During this time, a young resident doctor took interest in this young girl and often stopped by after his rounds to visit, play board games, read or work on puzzles. “While talking to me, he asked, ‘So, what do you want to do when you grow up?’ I think it was then I knew I wanted to help other children—other hurt children,” she shares. “But how, especially in my condition?”

Elizabeth fondly remembers one of two paintings of Jesus in the hospital’s playroom. One was of Jesus blessing the children. The other was Jesus giving a drink of water to a little boy with this Scripture printed below: “And whosoever shall give to drink unto one of these little ones a cup of cold water … verily I say unto you he shall in no wise lose his reward” (Matt. 10:42). “I remember thinking as a child, ‘Well, anyone can give a cup of water! Even me!’”

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Building a Home

By the time Elizabeth turned 18, the osteomyelitis had spread to both of her feet. Very sick and frustrated with conditions at home, and after a severe beating, she ran away. It wasn’t long before she was back at the naval hospital. This time she met a young Navy sailor on disability working there while he awaited discharge.

“He knew there was a possibility of no children, but he saw something in me to love,” Elizabeth shares. “I had no bladder or bowel control. He knew the lifespan of a spina bifida patient was not a long one, yet he chose to marry me.”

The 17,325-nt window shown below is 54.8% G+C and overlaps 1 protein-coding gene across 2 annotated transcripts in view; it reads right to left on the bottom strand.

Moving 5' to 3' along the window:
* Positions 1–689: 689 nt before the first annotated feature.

The Theises eventually married July 28, 1972, then moved to Dayton, Ohio, to attend the Dayton Bible College. While there they were blessed with a son, David Israel. Seventeen months later, despite Elizabeth requiring a leg amputation, they welcomed their second child, Heather Merrie.

“Both pregnancies were pretty hard on me and my husband, who had the extra burden of carrying me around, plus cleaning up after me,” Elizabeth recalls. “Being a disabled vet, Mark had a hard time gaining permanent employment with any medical benefits. It took years to pay off the hospital bills. He worked two minimum wage jobs for years. However, no matter what, our Anchor, Jesus Christ, held.”

Elizabeth Theis is seen in her home on Monday December 8th , 2014 in Hillsboro, OH.  Elizabeth is interacting with husband Mark in their Kitchen. Photo credit Chris Cone/ AP Images Elizabeth Theis is seen in her home in Hillsboro, OH.
Elizabeth is interacting with husband Mark in their Kitchen.
Photo credit Chris Cone/ AP Images

Running a Full House